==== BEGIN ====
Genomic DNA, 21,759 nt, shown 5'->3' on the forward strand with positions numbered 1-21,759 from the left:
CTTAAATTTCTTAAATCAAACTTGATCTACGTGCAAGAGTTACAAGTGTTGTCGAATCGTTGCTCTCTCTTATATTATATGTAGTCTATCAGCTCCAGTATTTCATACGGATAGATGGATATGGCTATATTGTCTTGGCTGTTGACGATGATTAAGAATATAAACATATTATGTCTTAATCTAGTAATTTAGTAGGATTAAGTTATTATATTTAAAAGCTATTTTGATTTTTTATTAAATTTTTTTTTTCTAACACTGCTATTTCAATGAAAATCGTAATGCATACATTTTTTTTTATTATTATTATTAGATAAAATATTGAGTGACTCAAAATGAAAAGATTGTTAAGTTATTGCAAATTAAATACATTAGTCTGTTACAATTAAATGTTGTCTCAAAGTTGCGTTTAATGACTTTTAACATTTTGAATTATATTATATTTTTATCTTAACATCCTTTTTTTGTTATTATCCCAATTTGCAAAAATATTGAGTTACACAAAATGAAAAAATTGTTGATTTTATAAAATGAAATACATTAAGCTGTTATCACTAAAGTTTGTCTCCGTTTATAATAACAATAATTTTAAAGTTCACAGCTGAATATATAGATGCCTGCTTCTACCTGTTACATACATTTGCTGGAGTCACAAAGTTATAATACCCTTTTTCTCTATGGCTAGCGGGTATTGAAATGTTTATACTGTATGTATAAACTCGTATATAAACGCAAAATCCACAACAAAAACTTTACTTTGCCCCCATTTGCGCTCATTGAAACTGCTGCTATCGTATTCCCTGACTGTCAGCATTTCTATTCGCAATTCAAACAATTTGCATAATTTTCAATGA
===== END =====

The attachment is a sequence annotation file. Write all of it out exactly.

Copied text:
Genomic DNA, 21,759 nt, shown 5'->3' on the forward strand with positions numbered 1-21,759 from the left:
CTTAAATTTCTTAAATCAAACTTGATCTACGTGCAAGAGTTACAAGTGTTGTCGAATCGTTGCTCTCTCTTATATTATATGTAGTCTATCAGCTCCAGTATTTCATACGGATAGATGGATATGGCTATATTGTCTTGGCTGTTGACGATGATTAAGAATATAAACATATTATGTCTTAATCTAGTAATTTAGTAGGATTAAGTTATTATATTTAAAAGCTATTTTGATTTTTTATTAAATTTTTTTTTTCTAACACTGCTATTTCAATGAAAATCGTAATGCATACATTTTTTTTTATTATTATTATTAGATAAAATATTGAGTGACTCAAAATGAAAAGATTGTTAAGTTATTGCAAATTAAATACATTAGTCTGTTACAATTAAATGTTGTCTCAAAGTTGCGTTTAATGACTTTTAACATTTTGAATTATATTATATTTTTATCTTAACATCCTTTTTTTGTTATTATCCCAATTTGCAAAAATATTGAGTTACACAAAATGAAAAAATTGTTGATTTTATAAAATGAAATACATTAAGCTGTTATCACTAAAGTTTGTCTCCGTTTATAATAACAATAATTTTAAAGTTCACAGCTGAATATATAGATGCCTGCTTCTACCTGTTACATACATTTGCTGGAGTCACAAAGTTATAATACCCTTTTTCTCTATGGCTAGCGGGTATTGAAATGTTTATACTGTATGTATAAACTCGTATATAAACGCAAAATCCACAACAAAAACTTTACTTTGCCCCCATTTGCGCTCATTGAAACTGCTGCTATCGTATTCCCTGACTGTCAGCATTTCTATTCGCAATTCAAACAATTTGCATAATTTTCAATGA